I wish I had a dollar for every Tom, Dick and Mary who told me -- with utter certainty -- that "President Obama is no friend of Israel," or that "Obama has thrown Israel under the bus." If I did have that dollar-per-head, I would have easily more than enough gelt to purchase a couple of hundred trees through the Jewish National Fund. For indeed, there are easily that many people who have bought into the canard that not only is Barack Obama bad for the State of Israel, he's "obviously and transparently on the side of the Palestinians."
In the immortal words of Mr. Pitt: "Stuff and nonsense!"
Whenever I challenge a person, asking "what is the basis for your belief that President Obama is anti-Israel?" about the only tangible response I get is "Well, he has yet to visit Israel." Frequently, this comment will be coupled with statements like: "Mitt Romney said that as president, his first trip abroad would be to Israel," or "When he was a candidate, Rick Perry said that one of his first trips would be to Israel."
After hearing this "If Obama truly cared about Israel he would get his fanny there ASAP," dig more times than I care to count, I decided to do some heavy duty research on presidential travel over the past half century. From John F. Kennedy to Barack Obama, America has had ten presidents. Of these, five -- Kennedy, Johnson, George H.W. Bush, Bill Clinton and Barack Obama -- traveled first to Canada; three -- Ford, Reagan and George W. Bush -- made their first presidential trips Mexico.
On June 16, 1974, Richard Nixon became the first president to visit Israel. This particular foreign trip, which had begun a week earlier, included prior stops in Austria, Egypt, Saudi Arabia and Syria, and concluded with one-day visits to Jordan and Portugal. During his 24-hours in Jerusalem, Nixon met with then-President Ephraim Katzir and Prime Minister Yitzhak Rabin. (During his 6+ years in the White House, Nixon took 11 trips abroad; his visit to Israel came during his 9th trip.)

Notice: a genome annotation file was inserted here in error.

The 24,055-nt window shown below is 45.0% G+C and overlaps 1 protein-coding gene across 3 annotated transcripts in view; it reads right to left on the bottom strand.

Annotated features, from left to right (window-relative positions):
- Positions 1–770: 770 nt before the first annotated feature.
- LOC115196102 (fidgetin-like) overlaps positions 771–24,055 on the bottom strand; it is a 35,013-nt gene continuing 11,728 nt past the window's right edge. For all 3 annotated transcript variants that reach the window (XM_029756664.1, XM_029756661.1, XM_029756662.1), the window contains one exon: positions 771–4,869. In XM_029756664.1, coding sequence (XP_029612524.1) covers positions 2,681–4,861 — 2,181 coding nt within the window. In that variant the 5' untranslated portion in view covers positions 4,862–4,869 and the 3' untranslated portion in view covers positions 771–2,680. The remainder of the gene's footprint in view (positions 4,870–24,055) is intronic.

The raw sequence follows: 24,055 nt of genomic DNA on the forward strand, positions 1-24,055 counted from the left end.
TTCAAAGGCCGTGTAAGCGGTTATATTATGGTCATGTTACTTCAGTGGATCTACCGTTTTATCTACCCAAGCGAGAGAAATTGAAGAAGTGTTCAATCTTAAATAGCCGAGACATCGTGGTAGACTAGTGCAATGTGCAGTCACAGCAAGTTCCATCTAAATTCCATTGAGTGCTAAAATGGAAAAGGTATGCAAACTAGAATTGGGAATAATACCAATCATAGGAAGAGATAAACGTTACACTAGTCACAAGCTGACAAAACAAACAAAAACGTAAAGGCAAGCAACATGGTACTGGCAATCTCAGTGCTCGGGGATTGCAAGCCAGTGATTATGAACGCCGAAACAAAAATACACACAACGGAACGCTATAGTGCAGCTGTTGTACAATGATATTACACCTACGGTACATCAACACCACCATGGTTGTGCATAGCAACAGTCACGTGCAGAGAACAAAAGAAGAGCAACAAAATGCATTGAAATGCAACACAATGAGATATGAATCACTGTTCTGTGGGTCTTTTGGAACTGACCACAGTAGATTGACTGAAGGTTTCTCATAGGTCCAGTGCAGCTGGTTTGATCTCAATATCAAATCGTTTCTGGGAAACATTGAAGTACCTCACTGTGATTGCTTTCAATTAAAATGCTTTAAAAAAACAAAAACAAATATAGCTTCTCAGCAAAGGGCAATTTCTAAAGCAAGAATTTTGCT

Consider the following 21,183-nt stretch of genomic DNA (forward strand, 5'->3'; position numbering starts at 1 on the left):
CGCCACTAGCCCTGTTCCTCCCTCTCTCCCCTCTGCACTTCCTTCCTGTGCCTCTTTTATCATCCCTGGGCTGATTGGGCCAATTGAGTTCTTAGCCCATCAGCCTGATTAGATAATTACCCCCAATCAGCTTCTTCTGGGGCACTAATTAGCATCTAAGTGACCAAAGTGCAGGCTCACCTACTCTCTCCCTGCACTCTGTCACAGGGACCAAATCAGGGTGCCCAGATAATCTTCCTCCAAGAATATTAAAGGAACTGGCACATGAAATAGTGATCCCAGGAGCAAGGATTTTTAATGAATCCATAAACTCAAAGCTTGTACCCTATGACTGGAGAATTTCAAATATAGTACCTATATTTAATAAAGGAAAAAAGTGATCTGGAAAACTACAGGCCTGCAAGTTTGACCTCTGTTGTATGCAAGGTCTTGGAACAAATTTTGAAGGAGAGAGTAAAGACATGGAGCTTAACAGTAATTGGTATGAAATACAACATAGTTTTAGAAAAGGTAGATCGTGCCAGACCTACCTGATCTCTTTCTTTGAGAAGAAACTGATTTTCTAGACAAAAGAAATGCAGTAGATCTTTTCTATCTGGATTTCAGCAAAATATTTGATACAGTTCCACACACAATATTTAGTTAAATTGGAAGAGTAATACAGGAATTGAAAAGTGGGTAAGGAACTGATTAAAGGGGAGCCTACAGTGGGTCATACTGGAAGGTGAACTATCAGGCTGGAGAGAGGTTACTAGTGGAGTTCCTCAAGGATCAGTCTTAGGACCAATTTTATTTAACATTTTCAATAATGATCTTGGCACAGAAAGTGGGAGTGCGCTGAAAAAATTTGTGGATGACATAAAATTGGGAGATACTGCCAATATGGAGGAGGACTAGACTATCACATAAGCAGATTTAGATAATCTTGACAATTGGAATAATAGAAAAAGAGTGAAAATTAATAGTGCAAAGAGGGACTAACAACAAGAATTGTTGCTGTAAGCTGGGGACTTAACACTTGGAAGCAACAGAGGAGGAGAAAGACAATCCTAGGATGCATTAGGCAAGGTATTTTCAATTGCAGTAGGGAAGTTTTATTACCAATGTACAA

Presidents Ford, Reagan and George H.W. Bush never visited Israel. President Carter made two trips to Israel, in December 1977 and March 1979. To date, Bill Clinton has the all-time record for visits by an American president; during his eight years in the White House, he went no less than four times. During his eight years in the White House, Clinton made 53 separate trips abroad, during which time he made 133 different stops. His initial journey to Israel -- October 27-28, 1994 -- came during his sixth trip abroad, slightly less than 22 months after having taken the oath of office.
By comparison, President George W. Bush, who was inaugurated in January 2001, did not make his first visit to the Jewish State for more than seven years -- not until January 9, 2008. During his eight years in the White House, W took forty-six trips abroad, encompassing 140 stops. This initial journey to Israel came on the 109th stop of his 39th foreign trip. In doing my research, I did not find a single instance of anyone questioning George W. Bush's Israeli bona fides because he had yet to go to Jerusalem.